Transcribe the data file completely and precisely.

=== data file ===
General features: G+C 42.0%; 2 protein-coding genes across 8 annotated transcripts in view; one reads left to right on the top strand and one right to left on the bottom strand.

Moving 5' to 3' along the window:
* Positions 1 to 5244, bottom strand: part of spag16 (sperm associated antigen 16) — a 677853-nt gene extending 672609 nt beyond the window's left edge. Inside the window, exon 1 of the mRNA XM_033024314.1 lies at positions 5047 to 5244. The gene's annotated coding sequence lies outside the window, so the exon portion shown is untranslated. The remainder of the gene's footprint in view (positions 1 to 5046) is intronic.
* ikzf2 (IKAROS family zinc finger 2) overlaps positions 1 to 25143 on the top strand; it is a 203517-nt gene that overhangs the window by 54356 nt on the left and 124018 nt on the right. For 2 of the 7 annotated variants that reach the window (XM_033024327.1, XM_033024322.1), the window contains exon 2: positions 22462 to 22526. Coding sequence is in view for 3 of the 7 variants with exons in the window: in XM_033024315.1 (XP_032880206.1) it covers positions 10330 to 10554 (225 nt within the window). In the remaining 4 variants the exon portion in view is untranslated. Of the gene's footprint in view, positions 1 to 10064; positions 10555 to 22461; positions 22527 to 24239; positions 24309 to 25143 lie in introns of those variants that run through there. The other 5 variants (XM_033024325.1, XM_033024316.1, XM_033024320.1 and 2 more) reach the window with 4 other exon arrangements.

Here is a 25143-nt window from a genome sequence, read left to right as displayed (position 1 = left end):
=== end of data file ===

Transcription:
General features: G+C 42.0%; 2 protein-coding genes across 8 annotated transcripts in view; one reads left to right on the top strand and one right to left on the bottom strand.

Moving 5' to 3' along the window:
* Positions 1 to 5244, bottom strand: part of spag16 (sperm associated antigen 16) — a 677853-nt gene extending 672609 nt beyond the window's left edge. Inside the window, exon 1 of the mRNA XM_033024314.1 lies at positions 5047 to 5244. The gene's annotated coding sequence lies outside the window, so the exon portion shown is untranslated. The remainder of the gene's footprint in view (positions 1 to 5046) is intronic.
* ikzf2 (IKAROS family zinc finger 2) overlaps positions 1 to 25143 on the top strand; it is a 203517-nt gene that overhangs the window by 54356 nt on the left and 124018 nt on the right. For 2 of the 7 annotated variants that reach the window (XM_033024327.1, XM_033024322.1), the window contains exon 2: positions 22462 to 22526. Coding sequence is in view for 3 of the 7 variants with exons in the window: in XM_033024315.1 (XP_032880206.1) it covers positions 10330 to 10554 (225 nt within the window). In the remaining 4 variants the exon portion in view is untranslated. Of the gene's footprint in view, positions 1 to 10064; positions 10555 to 22461; positions 22527 to 24239; positions 24309 to 25143 lie in introns of those variants that run through there. The other 5 variants (XM_033024325.1, XM_033024316.1, XM_033024320.1 and 2 more) reach the window with 4 other exon arrangements.

Here is a 25143-nt window from a genome sequence, read left to right as displayed (position 1 = left end):